In December 2017, Netflix ordered a sequel.[49] The following month, Netflix confirmed the sequel was moving ahead, with Smith and Edgerton reprising their roles and Ayer directing and writing the script with Evan Spiliotopoulos.[35] In August 2018, it was announced the film would begin filming in March 2019 in Germany.[50] In September 2019, Lucy Fry revealed that production had been delayed, citing Smith's busy schedule.[51]

See alsoEdit


  1. ^ Ng, David (July 31, 2017). "Netflix is carrying $20 billion in debt. Can it keep borrowing its way to success?". Los Angeles Times. Retrieved May 7, 2018.
  2. ^ Film and Television Tax Credit Program Program 2.0 (PDF) (Report). California Film Commission. November 2018. p. 20. Retrieved July 19, 2019.
  3. ^ a b Goldberg, Matt (March 2, 2016). "David Ayer to Direct Will Smith and Joel Edgerton in Fantastical Cop Flick 'Bright'". Collider. Complex Media. Retrieved February 20, 2017.
  4. ^ a b Kroll, Justin (March 3, 2016). "William Smith, David Ayer Reteaming on Max Landis Spec 'Bright'". Variety. Penske Business Media. Retrieved February 20, 2017.
  5. ^ Khatchatourian, Maane (February 27, 2017). "Watch the First Teaser for Will Smith's Fantasy Cop Thriller 'Bright'". Variety. Penske Business Media. Retrieved March 3, 2017.
  6. ^ a b Beck, Kellen (December 22, 2017). "Poor Will Smith! Critics tore apart Netflix's first hopeful blockbuster, 'Bright'". Mashable. Retrieved December 28, 2017.
  7. ^ Rodriguez, Ashley (January 24, 2018). "Netflix explains why a movie like "Bright" can bomb with critics and kill with audiences". Retrieved March 18, 2019./
  8. ^ Goldberg, Matt (March 18, 2016). "Netflix Makes Mammoth Deal for David Ayer's 'Bright' Starring Will Smith". Collider. Complex Media. Retrieved May 7, 2017.
  9. ^ Ankers, Adele (May 19, 2016). "Noomi Rapace in Talks to Join Will Smith in David Ayer's Bright". Screen Rant. Retrieved May 7, 2017.
  10. ^ Trumbore, Dave (July 25, 2016). "Watch: Max Landis Hopes 'Bright' Will Be His 'Star Wars'". Collider. Complex Media. Retrieved May 7, 2017.
  11. ^ James, Daron (August 19, 2016). "Why DP Roman Vasyanov Chose Anamorphic & More Tales from Shooting 'Suicide Squad'". No Film School. NONETWORK. Retrieved May 7, 2018.
  12. ^ Kit, Borys (October 11, 2016). "David Ayer's 'Bright' Lands 'Mr. Church' Actress Lucy Fry". The Hollywood Reporter. Retrieved May 7, 2018.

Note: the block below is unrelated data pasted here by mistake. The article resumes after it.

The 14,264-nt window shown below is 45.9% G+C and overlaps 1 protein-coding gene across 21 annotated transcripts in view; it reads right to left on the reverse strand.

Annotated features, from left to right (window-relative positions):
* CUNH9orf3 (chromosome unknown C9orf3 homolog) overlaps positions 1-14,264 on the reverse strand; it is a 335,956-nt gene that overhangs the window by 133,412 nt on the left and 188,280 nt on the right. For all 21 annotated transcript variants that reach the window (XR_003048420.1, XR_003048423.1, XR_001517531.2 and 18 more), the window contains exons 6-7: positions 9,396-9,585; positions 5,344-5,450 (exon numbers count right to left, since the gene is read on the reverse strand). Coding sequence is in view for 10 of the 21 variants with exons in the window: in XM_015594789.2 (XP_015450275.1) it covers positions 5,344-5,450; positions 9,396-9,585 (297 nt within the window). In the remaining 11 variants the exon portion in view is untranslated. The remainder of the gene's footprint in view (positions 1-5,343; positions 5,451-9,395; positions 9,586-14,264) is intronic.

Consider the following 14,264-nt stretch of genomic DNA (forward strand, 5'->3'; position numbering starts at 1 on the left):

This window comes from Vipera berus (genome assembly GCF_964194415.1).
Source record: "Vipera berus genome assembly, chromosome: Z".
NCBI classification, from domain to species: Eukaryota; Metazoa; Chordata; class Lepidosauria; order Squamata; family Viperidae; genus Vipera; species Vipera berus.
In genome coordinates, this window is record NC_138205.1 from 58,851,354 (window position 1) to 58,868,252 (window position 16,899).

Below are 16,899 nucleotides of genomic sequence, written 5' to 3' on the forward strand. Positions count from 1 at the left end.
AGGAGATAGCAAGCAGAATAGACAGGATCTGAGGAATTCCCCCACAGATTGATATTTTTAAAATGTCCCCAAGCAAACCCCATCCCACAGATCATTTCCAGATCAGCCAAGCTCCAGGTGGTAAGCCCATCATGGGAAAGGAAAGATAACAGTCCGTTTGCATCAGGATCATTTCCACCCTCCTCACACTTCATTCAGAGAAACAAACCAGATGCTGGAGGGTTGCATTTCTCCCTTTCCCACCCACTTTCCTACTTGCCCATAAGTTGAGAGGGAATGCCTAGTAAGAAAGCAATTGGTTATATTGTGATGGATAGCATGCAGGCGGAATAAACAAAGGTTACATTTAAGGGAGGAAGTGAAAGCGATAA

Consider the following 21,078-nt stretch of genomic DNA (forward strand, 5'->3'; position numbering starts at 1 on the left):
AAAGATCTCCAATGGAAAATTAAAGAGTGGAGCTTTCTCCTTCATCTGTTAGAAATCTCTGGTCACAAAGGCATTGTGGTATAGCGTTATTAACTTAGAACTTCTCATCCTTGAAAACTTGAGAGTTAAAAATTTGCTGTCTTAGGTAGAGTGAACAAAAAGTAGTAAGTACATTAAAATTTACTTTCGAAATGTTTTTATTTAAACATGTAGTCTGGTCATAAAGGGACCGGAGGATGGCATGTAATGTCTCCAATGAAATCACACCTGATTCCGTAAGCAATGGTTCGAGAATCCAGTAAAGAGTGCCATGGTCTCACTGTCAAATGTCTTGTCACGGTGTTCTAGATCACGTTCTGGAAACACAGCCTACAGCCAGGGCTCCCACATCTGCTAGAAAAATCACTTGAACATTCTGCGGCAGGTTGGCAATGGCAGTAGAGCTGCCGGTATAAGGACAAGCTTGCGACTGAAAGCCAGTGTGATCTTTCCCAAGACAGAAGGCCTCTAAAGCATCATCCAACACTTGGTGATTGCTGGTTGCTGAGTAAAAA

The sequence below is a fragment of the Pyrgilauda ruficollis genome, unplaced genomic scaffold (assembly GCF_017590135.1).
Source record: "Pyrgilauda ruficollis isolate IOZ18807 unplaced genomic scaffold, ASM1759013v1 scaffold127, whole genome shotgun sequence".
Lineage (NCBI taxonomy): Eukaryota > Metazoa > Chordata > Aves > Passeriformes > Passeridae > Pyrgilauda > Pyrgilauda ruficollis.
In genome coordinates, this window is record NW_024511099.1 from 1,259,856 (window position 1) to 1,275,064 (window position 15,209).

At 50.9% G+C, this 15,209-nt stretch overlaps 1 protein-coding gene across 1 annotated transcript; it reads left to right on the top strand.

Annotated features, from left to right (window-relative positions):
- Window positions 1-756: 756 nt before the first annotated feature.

13. ^ N'Duka, Amanda (October 17, 2016). "David Ayer-Helmed Thriller 'Bright' Adds Andrea Navedo; Austin Hébert Cast In 'Burden'". Deadline Hollywood. Penske Business Media. Retrieved May 7, 2018.
  14. ^ Kroll, Justin (October 18, 2016). "'Orange Is the New Black' Actor Brad William Henke Joins Will Smith in 'Bright'". Variety. Penske Business Media. Retrieved May 7, 2018.
  15. ^ Briers, Michael (October 2016). "David Ayer's Fantasy Cop Thriller Bright Adds Two". We Got This Covered. Retrieved May 7, 2018.
  16. ^ Kit, Borys (November 9, 2016). "Edgar Ramirez Joins Will Smith in David Ayer's Fantasy Thriller 'Bright'". The Hollywood Reporter. Prometheus Global Media. Retrieved May 7, 2018.
  17. ^ N'Duka, Amanda (November 11, 2016). "Ashley Bell Cast As Lead In 'Next Door'; Alex Meraz Joins David Ayer's 'Bright'". Deadline Hollywood. Penske Business Media. Retrieved November 16, 2016.
  18. ^ N'Duka, Amanda (November 15, 2016). "Matt Gerald Boards David Ayer's 'Bright'; Angel Bonanni Cast In 'Entebbe'". Deadline Hollywood. Penske Business Media. Retrieved November 16, 2016.
  19. ^ Fleming, Mike Jr. (November 16, 2016). "Ike Barinholtz Reunites With David Ayer, Will Smith On Netflix Film 'Bright". Deadline Hollywood. Penske Business Media. Retrieved November 16, 2016.
  20. ^ N'Duka, Amanda (November 22, 2016). "Enrique Murciano Cast In Netflix's 'Bright'". Deadline Hollywood. Penske Business Media. Retrieved November 22, 2016.
  21. ^ Caldwell, Kayla (November 7, 2016). "Joel Edgerton is unrecognizable in orc make-up as he joins Will Smith on set of new Netflix fantasy film Bright". The Daily Mail. Associated Newspapers. Retrieved November 7, 2016.
  22. ^ Evry, Max (November 9, 2016). "First Bright Set Photos Featuring Will Smith in Costume". CraveOnline Media. Retrieved November 9, 2016.
  23. ^ Ayer, David [@DavidAyerMovies] (February 4, 2017). "That's a wrap on #BRIGHT. Even in the darkest times we can find the light" (Tweet). Retrieved May 7, 2018 – via Twitter.